The aged women likewise, that they be in behaviour as becometh holiness, not false accusers, not given to much wine, teachers of good things; that they may teach the young women to be sober, to love their husbands, to love their children, to be discreet, chaste, keepers at home, good, obedient to their own husbands, that the word of God be not blasphemed.
Sunday, April 11, 2010
In Loving Memory of Papa Reid
Earlier today at 9:30am ET (2:30pm local time in Scotland) my last grandparent, Papa Reid, passed away. My Papa had been ill for many years with acute emphysema caused by a lifetime of smoking and working in the foundry of an iron works. He was taken into hospital last Tuesday with multiple organ failure (lungs, kidneys & heart), and the doctors finally stopped treatment on Friday. So today's news was not unexpected. Rob and I were already at Church, setting up for our Sunday School class when my mum called me to let me know. I was fine all through Sunday School, but had a bit of a cry in Church during the worship time.
My Papa has always had a special place in my heart, and I in his. I have so many wonderful memories from childhood of times spent with my Papa. He always brought me and my brother a treat home with him on a Friday evening on his way home from work. There were always loose coins in his pocket for his grandchildren. Later on as I grew into adulthood there were days spent together where he would tell me stories of his younger years, and the wonderful love story between him and my Gran. In the last months before I left Scotland to live in Florida with my wonderful husband, my Papa started to tell me about some of his experiences during World War II. My Papa volunteered at the very beginning of the war in 1939, as an 18 year old, and he saw action on several fronts throughout the entire length of the war until 1945. He never talked about the war, until those last few months we spent together.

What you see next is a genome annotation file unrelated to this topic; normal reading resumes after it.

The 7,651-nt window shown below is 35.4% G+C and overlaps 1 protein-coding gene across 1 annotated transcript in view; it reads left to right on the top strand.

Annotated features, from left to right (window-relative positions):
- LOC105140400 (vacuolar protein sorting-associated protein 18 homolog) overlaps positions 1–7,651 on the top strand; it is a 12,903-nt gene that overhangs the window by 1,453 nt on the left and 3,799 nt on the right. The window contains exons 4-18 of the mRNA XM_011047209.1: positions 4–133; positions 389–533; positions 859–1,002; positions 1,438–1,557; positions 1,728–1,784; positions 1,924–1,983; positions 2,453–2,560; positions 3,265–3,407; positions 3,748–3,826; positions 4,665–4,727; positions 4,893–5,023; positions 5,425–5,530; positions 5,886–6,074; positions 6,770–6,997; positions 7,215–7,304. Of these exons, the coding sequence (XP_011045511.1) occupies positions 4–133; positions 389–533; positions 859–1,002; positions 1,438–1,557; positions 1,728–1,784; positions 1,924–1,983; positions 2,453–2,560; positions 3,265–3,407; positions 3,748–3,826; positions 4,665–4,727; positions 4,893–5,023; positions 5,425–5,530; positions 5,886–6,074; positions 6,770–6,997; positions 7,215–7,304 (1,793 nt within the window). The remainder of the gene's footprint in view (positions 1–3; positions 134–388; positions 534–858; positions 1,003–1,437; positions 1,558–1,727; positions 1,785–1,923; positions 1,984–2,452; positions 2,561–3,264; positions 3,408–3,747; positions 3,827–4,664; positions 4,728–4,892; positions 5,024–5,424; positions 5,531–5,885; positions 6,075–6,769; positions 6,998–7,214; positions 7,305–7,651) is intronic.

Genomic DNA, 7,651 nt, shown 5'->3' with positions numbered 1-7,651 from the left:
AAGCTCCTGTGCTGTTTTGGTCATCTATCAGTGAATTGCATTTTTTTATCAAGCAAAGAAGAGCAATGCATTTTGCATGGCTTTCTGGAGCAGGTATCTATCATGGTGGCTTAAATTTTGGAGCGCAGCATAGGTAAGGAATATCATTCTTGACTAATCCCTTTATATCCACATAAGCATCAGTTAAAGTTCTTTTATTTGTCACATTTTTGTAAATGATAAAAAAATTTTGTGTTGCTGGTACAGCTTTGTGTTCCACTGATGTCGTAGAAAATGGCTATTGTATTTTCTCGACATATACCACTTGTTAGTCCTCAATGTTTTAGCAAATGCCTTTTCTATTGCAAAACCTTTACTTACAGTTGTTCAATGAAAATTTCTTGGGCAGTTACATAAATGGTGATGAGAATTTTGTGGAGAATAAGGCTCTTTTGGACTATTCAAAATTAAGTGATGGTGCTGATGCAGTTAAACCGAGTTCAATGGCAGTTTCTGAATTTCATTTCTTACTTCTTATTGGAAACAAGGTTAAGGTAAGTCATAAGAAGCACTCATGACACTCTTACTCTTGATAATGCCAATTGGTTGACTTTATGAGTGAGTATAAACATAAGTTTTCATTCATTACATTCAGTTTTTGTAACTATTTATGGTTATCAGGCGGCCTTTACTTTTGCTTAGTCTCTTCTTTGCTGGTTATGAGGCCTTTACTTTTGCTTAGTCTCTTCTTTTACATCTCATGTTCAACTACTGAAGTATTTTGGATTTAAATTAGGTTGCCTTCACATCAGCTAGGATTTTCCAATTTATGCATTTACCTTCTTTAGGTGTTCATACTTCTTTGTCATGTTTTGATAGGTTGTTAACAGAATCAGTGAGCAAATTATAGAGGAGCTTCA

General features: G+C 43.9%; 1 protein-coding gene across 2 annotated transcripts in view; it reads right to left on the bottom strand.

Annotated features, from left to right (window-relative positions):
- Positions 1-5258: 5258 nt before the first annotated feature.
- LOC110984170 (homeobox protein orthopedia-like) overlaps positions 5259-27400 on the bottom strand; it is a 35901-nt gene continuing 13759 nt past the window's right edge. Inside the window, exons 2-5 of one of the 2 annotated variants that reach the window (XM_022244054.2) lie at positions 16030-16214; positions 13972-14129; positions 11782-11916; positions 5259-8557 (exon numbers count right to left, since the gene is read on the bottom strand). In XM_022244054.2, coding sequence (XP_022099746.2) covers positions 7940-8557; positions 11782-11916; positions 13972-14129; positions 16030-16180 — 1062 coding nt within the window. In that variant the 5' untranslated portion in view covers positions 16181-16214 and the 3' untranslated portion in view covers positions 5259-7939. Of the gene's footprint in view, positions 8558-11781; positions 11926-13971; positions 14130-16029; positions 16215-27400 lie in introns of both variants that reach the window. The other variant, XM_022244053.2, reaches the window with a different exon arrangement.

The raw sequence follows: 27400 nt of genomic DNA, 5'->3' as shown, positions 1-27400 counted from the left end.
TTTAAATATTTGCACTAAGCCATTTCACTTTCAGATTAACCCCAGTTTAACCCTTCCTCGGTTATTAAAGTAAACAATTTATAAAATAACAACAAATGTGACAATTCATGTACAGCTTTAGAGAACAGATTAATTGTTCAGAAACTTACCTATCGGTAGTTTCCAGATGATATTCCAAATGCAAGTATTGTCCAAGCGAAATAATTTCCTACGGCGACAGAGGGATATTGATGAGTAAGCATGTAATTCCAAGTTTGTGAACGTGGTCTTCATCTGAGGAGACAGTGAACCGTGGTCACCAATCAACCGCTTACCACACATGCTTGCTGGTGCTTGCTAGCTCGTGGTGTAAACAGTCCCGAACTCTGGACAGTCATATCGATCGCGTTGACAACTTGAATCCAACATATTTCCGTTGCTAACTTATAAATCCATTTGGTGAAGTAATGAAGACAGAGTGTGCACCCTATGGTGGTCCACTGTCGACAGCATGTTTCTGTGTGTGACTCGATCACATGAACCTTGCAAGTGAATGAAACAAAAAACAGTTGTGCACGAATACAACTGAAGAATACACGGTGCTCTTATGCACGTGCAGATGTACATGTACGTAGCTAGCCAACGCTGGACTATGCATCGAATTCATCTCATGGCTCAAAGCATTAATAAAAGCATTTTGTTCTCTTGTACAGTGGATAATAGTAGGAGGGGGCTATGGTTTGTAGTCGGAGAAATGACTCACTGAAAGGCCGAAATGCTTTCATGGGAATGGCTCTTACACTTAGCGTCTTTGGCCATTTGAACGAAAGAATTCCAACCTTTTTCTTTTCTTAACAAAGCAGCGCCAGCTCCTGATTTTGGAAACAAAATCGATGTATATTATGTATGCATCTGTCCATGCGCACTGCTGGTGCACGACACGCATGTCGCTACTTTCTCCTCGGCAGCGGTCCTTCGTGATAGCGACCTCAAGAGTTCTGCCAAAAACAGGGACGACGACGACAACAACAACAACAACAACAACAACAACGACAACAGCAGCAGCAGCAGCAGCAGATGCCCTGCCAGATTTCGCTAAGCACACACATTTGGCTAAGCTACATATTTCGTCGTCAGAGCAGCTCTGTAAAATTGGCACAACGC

He was a colourful man by any description. Born during a difficult time in British history, just a few years after the Great War. He grew up in what would now be considered poverty, leaving school at 14 years old to go out to work. He was a very intelligent man who never had the opportunity to further his education, but those were the times in which he was raised. As already mentioned he saw action for the entire length of WWII. He came back home after the war to work in the iron works, where he worked until he turned 65, when he then retired. He was a heavy drinker in his younger years, but by the time I came along he had calmed down and in later years would drink much less. My Gran was the love of his life, that he said goodbye to when he became a widower nearly 11 years ago. He was a very loving grandfather, and great-grandfather. He loved children, and I know he would have loved to meet this child I carry within me. However that was not to be. If this child is a boy, we will use my Papa's name in his honour.
I know I'm mostly rambling. The reality that my Papa is really gone is still sinking in. It has been difficult to be so far away from the rest of my family this past week, and it will be difficult to miss the funeral, but I can't fly transatlantic this far along in my pregnancy. Instead I have to take comfort in knowing that my Papa knew how much I loved him, and I would have been there at his bedside if I could possibly have been.
I love you Papa, and will miss you always.
Thomas Reid, 15th December 1921 - 11th April 2010